Replacing ISY with Home Assistant – Part 1 – Preparation

This will hopefully be a short series on migrating away from my ancient ISY994.

They killed it!

I have had an ISY994 since early 2018, and it has served me well. It is the core communicator with my Insteon and Z-Wave devices. However, Universal Devices is killing it in favor of their eisy device.

Now, I have to be very clear: as a software engineer, I absolutely understand their decision. Innovating software while having to support old hardware is a painful process. However, the cost to move is making me look elsewhere.

When I originally purchased the ISY, I paid about $400 for the unit and the Serial PowerLinc Modem (PLM). Considering it has been running for 5 years, $80 a year is not bad at all. But to move to the eisy, I need to buy:

  • eisy – $290
  • Serial Adapter for my PLM – $26
  • Z-Matter USB – $126

So I am looking at about $450 for an upgrade. But some more “recent” developments make me wonder if I can do it better.

Enter Home Assistant

I do not have an exact date, but I have been running Home Assistant for a few years, and I prefer it over the ISY. The interface is newer, and the open source nature makes it a bit more reactive to new technology. Now, Home Assistant has an integration with the ISY, but the ISY’s APIs are, well, flaky. I find myself having to remove/re-add the ISY to Home Assistant, reboot the Home Assistant, and/or reboot the ISY to get it back.

With the ISY being retired, can I just replace it with the Home Assistant? Well, that’s what the prep work is about.

Requirements Gathering

Like any good project, I started by outlining some basic requirements:

  1. Insteon Support -> I have a lot of Insteon devices, mostly hardwired switches. Supporting those is non-negotiable. I have a Serial PLM, it would be nice to re-use that for communication with my Insteon devices.
  2. Z-Wave Support -> I have a few Z-Wave devices, mostly some plug-in outlets and a relay. These are currently supported via my ISY, but the antenna is weak and therefore the Z-Wave is less reliable.
  3. Standalone -> I am running Home Assistant as a Kubernetes node in my production cluster. Sure, it works, and it makes upgrades easier. Having a critical system in lab components makes me nervous, so I want to move Home Assistant to its own hardware.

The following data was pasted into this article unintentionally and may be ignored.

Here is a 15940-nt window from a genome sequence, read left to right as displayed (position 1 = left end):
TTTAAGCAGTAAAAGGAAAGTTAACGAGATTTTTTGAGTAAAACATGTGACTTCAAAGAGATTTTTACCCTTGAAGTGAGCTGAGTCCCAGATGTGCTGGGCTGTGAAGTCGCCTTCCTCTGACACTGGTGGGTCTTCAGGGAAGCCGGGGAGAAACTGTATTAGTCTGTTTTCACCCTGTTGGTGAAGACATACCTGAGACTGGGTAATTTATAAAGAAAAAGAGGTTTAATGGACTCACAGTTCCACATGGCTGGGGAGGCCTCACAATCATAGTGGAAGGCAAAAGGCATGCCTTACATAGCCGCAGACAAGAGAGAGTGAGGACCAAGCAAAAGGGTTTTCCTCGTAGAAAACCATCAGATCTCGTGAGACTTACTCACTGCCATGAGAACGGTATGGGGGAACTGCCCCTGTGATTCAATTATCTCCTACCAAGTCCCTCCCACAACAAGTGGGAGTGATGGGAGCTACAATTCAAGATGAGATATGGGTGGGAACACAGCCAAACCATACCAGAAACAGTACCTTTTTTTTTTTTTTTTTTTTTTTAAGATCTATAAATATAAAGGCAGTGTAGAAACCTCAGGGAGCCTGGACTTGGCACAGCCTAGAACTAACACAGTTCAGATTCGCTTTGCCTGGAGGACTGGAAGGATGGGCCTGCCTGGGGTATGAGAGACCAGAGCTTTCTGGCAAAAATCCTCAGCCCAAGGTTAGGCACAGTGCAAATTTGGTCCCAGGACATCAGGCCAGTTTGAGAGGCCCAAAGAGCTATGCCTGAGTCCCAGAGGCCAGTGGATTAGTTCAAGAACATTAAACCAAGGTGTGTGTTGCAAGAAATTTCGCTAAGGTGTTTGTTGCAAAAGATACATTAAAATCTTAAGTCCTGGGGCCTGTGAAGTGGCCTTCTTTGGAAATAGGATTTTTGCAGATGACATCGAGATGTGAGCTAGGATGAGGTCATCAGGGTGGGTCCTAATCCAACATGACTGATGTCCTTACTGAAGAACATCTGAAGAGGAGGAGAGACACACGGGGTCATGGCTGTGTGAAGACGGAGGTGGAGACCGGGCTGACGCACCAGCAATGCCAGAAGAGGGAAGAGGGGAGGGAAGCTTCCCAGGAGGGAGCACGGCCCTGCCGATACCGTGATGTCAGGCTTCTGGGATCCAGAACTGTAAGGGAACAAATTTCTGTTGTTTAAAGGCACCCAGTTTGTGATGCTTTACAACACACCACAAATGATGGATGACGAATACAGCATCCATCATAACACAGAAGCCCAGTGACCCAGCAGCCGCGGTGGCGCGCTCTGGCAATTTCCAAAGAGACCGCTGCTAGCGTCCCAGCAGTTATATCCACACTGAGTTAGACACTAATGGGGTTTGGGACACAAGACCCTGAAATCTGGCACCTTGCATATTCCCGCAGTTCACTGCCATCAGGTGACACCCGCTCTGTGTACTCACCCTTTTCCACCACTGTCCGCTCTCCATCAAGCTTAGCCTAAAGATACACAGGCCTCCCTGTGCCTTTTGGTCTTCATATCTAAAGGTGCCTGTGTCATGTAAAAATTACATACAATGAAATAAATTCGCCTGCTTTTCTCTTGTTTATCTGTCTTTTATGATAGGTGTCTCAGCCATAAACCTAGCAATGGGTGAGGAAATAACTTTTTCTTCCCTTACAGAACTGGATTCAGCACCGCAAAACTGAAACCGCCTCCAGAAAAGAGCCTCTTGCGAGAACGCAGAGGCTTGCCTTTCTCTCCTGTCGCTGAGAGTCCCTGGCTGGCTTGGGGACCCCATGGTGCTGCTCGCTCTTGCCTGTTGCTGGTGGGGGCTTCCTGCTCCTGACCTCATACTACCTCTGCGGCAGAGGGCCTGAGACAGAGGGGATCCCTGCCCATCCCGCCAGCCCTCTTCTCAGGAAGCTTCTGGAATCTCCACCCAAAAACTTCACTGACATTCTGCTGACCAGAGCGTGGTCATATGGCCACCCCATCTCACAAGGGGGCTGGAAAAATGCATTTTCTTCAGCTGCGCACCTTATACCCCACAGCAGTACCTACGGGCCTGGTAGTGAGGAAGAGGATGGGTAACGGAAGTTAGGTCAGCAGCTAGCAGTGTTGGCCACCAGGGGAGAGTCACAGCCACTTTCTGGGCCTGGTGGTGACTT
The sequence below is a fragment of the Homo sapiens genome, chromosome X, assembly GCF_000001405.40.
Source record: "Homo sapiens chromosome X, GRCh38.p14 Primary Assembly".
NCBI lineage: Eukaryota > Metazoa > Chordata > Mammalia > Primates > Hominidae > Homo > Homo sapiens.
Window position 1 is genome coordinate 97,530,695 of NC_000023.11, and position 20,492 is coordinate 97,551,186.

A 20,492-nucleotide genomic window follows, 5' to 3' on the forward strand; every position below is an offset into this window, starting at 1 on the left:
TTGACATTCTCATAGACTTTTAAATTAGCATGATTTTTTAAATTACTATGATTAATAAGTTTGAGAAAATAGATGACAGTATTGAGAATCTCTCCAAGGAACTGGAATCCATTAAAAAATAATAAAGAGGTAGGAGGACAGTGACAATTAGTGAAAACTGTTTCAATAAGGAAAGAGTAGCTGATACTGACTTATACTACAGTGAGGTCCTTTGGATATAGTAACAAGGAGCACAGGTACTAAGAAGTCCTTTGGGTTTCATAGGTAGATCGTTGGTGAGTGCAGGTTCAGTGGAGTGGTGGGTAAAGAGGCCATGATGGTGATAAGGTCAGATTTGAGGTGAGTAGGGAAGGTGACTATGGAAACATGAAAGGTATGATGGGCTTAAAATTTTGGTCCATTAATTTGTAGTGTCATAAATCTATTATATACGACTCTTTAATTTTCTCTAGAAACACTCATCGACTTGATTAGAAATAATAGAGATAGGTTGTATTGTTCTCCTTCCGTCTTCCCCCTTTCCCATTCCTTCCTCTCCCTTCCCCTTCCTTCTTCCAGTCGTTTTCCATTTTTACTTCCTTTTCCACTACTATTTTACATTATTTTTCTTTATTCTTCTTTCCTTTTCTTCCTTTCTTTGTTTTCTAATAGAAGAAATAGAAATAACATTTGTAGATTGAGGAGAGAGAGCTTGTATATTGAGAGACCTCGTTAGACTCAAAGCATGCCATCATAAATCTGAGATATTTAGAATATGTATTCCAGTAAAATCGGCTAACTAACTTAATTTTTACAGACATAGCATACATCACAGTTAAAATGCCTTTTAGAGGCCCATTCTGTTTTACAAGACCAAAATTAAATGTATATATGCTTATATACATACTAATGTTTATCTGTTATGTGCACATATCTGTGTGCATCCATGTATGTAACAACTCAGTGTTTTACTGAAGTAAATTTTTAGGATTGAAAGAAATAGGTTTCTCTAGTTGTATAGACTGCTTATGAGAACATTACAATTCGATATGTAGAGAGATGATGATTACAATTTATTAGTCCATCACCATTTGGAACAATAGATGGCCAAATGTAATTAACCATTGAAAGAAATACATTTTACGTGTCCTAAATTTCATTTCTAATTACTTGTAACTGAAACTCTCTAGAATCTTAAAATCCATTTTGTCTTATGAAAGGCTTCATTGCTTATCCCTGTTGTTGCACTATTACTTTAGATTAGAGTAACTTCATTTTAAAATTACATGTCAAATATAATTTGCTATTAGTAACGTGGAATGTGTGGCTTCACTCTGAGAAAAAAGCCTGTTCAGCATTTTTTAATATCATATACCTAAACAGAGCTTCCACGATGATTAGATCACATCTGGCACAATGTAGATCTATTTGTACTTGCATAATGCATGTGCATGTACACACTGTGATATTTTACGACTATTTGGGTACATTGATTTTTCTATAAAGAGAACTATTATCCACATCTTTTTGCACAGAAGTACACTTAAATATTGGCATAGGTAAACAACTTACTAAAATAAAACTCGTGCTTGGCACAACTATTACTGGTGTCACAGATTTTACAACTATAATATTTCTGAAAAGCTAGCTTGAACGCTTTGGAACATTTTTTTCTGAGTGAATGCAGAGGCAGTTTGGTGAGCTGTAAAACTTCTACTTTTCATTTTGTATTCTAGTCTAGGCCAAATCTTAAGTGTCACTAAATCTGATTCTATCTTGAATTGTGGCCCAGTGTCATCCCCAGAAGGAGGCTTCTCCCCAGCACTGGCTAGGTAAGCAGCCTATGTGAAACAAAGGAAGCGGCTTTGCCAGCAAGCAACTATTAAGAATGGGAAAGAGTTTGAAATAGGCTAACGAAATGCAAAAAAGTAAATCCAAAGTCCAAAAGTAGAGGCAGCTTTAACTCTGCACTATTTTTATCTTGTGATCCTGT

Right now, I am in experimentation mode. I have ordered some parts to connect my PLM directly to a Raspberry Pi, and have started the process of installing Home Assistant on the Pi. I am also shopping Z-Wave dongles.

The next few weekends will involve some experimentation. I’m sure everyone in the house will be thrilled when Alexa no longer controls the lights…






8 responses to “Replacing ISY with Home Assistant – Part 1 – Preparation”

  1. David Pfeffer Avatar
    David Pfeffer

    You’re killing me here. I just Googled for this topic because I’m about to start the exact same transition, for the exact same reason. I was so pleased to find this multi-part series and I am now realizing you only posted this part 1 yesterday. 🙃
    I’ll comment if I find out anything useful before you post again.

    1. Matt Avatar

      Well David, I just so happen to have put the finishing touches on Part 1a:

      I’m currently waiting for some parts and some time to put my plan into action!

  2. Chris Avatar

    Long time user of the ISY and Smart Home devices. I had an Ocelot doing x10 protocol before Insteon. I am glad I found this article.. as I also don’t want to spend the money. I just installed HA in a container on my NAS not sure yet how that will affect my PLM connectivity but I will keep reading.

    1. Matt Avatar